I was exhausted. It had been a great week in Bangladesh, but the overload of language, smells, refugee camp, seeing old friends, meeting new friends, government, donors, and all the while pretending like I wasn’t jetlagged, was taking its toll. I just wanted to go to sleep.
My last meeting was in Dhaka with someone in the Prime Minister’s office. I had little hope of staying awake through the meeting.
And yet, I was captivated.
The literacy rate in Bangladesh is considered low (72.8% according to UNESCO in 2016) but is just below the global average. Literacy among women is lower (69.9%); but, in general, the majority of the people have at least basic literacy skills. There is 90 percent mobile phone penetration and 96 percent mobile internet access. The International Mother Language Institute, the body in Bangladesh that supports the promotion, spread, and preservation of Bangla languages, says that 41 languages are spoken in the country, only five of which have written scripts. In the humanitarian response for Rohingya refugees in Cox’s Bazar, Translators without Borders (TWB) finds the situation particularly difficult. Rohingya has no agreed written script. Very few of the refugees can read and write, there are few people who speak Rohingya and anything else well. Add to this mix low radio coverage – not only do the Rohingya not have radios, even if they did there is not even radio coverage in parts of the camps, and about one million people living in poor and difficult conditions that speak many different dialects and you begin to understand why communicating effectively is difficult.
It’s vitally important that there is two-way communication between the people – refugees and local Bangladeshis – and the government and aid workers. Take the issue of the coming monsoon. The formal and makeshift refugee camps have sprouted up all over the Cox’s Bazar district, an area that includes a national park and lush forest. But now the trees have been torn down to make room for shelters and for firewood. This makes the soil very unstable and dangerous, with monsoon rains promising huge mud pits and the possibility of landslides. It is also a hilly area; tents are built on the sides of hills that will become slippery and unstable with heavy rains and wind. Refugees, as well as local residents, need to know where to go, what to do if there’s an emergency, how to get help for those needing medical attention, and what to do if food gets swept away.
The challenges abound. The digital world seems a world away.
And yet, enter Dr. Jami. In a buzzy, busy office with a high level of excitement and a relatively good gender balance, I was suddenly in the middle of a high tech environment. Dr. Jami launched directly into what he wanted us to know and do.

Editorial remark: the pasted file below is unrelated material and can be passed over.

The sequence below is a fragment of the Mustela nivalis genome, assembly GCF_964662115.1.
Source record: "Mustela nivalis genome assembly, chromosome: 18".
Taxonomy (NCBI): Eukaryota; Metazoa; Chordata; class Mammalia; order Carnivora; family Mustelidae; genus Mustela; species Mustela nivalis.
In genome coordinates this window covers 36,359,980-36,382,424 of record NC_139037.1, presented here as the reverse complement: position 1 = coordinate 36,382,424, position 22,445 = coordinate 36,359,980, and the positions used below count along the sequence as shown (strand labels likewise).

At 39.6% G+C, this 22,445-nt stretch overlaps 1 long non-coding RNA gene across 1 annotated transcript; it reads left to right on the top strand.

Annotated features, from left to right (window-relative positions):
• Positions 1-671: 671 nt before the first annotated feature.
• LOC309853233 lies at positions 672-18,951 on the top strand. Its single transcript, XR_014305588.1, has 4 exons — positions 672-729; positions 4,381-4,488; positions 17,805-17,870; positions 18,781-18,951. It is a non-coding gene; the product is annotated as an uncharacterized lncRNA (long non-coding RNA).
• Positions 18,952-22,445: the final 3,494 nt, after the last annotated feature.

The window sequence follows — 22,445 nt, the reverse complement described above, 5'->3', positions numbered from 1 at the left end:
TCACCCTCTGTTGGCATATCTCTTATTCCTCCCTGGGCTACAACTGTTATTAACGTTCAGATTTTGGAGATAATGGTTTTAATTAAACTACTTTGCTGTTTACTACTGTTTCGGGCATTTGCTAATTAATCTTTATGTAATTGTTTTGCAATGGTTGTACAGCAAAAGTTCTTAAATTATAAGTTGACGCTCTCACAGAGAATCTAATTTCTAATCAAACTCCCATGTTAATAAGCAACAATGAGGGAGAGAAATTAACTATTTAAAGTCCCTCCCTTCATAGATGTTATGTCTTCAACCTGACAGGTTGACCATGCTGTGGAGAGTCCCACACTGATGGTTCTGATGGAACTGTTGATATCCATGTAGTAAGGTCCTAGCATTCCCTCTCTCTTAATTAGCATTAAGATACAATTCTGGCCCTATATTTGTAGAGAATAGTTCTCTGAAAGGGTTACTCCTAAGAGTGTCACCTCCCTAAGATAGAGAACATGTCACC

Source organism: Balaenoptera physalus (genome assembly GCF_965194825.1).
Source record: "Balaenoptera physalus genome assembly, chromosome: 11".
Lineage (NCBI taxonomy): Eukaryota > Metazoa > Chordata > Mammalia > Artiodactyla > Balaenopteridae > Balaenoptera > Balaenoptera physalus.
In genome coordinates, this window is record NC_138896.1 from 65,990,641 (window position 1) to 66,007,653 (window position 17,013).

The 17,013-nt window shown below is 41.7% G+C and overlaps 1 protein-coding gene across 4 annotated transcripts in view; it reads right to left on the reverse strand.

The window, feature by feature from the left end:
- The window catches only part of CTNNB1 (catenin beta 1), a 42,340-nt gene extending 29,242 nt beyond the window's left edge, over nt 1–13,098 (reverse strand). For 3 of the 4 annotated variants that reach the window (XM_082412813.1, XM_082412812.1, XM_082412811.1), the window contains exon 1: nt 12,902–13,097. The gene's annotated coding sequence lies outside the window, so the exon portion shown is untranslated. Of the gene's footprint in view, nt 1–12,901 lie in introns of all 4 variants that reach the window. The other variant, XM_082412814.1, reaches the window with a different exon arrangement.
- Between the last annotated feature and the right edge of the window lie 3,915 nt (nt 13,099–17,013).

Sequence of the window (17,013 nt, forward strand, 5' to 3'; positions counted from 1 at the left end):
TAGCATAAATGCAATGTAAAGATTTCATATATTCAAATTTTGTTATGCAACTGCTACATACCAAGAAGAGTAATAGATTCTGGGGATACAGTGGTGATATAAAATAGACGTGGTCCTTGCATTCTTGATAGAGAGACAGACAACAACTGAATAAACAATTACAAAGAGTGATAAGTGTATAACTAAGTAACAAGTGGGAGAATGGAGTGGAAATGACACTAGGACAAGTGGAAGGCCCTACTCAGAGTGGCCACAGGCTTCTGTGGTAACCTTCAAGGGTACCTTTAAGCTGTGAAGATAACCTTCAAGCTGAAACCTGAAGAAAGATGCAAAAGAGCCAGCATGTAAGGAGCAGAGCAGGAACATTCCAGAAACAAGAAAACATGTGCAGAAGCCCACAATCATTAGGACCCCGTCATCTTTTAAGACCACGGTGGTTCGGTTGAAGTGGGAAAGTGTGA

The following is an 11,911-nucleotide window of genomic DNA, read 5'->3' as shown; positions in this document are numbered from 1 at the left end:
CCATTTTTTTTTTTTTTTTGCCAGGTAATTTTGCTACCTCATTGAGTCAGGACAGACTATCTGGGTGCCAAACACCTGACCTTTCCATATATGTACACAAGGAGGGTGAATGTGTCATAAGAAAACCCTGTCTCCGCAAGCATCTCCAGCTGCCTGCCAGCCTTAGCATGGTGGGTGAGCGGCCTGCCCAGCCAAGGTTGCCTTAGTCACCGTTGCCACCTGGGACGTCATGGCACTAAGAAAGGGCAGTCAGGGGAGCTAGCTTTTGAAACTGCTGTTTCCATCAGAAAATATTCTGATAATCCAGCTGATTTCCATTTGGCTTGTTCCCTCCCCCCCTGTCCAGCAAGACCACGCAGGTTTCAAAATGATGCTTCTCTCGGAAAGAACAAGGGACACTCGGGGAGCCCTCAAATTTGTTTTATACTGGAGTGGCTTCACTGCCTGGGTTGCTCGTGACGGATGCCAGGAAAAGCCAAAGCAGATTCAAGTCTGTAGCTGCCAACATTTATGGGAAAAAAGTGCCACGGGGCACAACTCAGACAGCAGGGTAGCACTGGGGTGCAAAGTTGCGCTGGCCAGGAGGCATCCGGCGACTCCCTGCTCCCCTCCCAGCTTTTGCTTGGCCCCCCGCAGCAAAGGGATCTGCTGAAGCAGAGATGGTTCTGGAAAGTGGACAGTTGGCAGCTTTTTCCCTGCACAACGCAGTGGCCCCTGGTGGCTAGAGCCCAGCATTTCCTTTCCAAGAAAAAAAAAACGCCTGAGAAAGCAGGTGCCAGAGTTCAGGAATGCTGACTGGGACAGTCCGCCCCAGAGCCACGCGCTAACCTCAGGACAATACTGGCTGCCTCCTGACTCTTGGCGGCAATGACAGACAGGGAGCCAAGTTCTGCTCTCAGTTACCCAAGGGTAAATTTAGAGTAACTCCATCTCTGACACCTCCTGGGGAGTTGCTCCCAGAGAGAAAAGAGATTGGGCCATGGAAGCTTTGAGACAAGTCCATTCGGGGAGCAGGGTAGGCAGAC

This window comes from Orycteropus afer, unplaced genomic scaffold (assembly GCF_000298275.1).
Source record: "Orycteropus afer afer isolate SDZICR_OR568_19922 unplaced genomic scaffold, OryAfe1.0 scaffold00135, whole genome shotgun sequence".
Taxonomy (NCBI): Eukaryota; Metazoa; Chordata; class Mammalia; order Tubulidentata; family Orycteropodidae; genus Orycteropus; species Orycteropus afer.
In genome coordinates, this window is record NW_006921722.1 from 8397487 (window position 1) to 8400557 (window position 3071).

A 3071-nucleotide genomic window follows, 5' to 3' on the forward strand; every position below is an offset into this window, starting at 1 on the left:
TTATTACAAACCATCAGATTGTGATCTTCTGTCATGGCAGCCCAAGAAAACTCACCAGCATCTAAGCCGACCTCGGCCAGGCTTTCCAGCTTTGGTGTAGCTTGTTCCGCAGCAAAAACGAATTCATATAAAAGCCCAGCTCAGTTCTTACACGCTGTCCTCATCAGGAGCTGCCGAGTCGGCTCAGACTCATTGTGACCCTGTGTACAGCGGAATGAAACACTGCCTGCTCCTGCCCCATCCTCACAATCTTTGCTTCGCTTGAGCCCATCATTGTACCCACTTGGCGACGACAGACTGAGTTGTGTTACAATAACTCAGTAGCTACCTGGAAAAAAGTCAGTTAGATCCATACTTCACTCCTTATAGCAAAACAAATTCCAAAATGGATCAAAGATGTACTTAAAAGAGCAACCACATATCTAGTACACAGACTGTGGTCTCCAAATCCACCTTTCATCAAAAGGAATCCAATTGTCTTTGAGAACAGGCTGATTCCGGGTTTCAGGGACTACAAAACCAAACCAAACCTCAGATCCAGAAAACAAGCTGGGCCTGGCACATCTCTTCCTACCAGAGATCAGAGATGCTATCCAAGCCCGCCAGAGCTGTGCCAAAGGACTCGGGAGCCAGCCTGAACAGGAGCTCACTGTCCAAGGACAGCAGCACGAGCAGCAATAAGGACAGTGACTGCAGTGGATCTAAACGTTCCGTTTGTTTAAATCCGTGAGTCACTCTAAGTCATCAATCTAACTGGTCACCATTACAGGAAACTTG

Dr. Jami runs the Access to Information (A2I, inevitably) project in the Prime Minister’s office. The aim is to help the people of Bangladesh quickly and easily get information on public services. One of A2I’s projects is the digitization of government institutions; they have developed over 1,000 key government websites. Dr. Jami is not a language guy (he’s a solutions architect), but he proceeds to tell me quickly that Bangla was only standardized in Unicode five years ago, so there is very little data available from which to build good translation engines. While there’s 90 percent mobile phone penetration, in 2018 GSMA estimated that only 28-30 percent of those were smartphones. Yet, 96 percent of internet access is via phones. Whaaa? How does that work? It’s also startling how little desktops and laptops are used to access the internet.
I asked a taxi driver, who was using a smartphone, if he used his phone for the internet. He replied, “No, but I use it for Facebook.”
There are no data charges for Facebook in Bangladesh – unless you want to see videos or pictures. Internet use is Facebook and Facebook is only text. Those who are illiterate, or only barely literate, won’t have smartphones.
To Dr. Jami, who needs more people to have smartphones to help ensure they can get access to information, the cost is not the barrier: There are very inexpensive smartphones in Bangladesh. He believes it is fear of technology, which he believes is associated with illiteracy. To reach his goal of migrating 70 percent of the current mobile phone users to smartphones, he must address fear.
Language is an issue. With a population of over 157 million people, and one of the most widely spoken languages in the world, you’d think that the language technology for Bangla would be outstanding. It’s not. That’s surprising. And without that technology, equipping 1,000 websites with dynamic information in Bangla is nearly impossible, not to mention making them interactive and/or adding audio.
The work that A2I is doing is globally relevant, of course. Other countries are already seeking their support to bring better access to information to their people. He mentions that they are already working in South Sudan – which has the 2nd lowest literacy rate in the world. Again, the language barrier is huge. And, again, there is little digital language data.
Dr. Jami has heard of TWB’s Gamayun project – can we help? Can we be a neutral broker to bring together the limited language data out there and leverage our knowledge of language and the language industry to help Bangladeshis get access to information about basic services?
Dr. Jami and the TWB team will continue this conversation – there are still many questions to be asked and answered. But I was impressed by the enthusiasm and the accomplishments of his team. And I am really excited to see where Dr. Jami and other countries take this exciting initiative.
Written by Translators without Borders' Executive Director Aimee Ansari. This article was also published on HuffPost UK.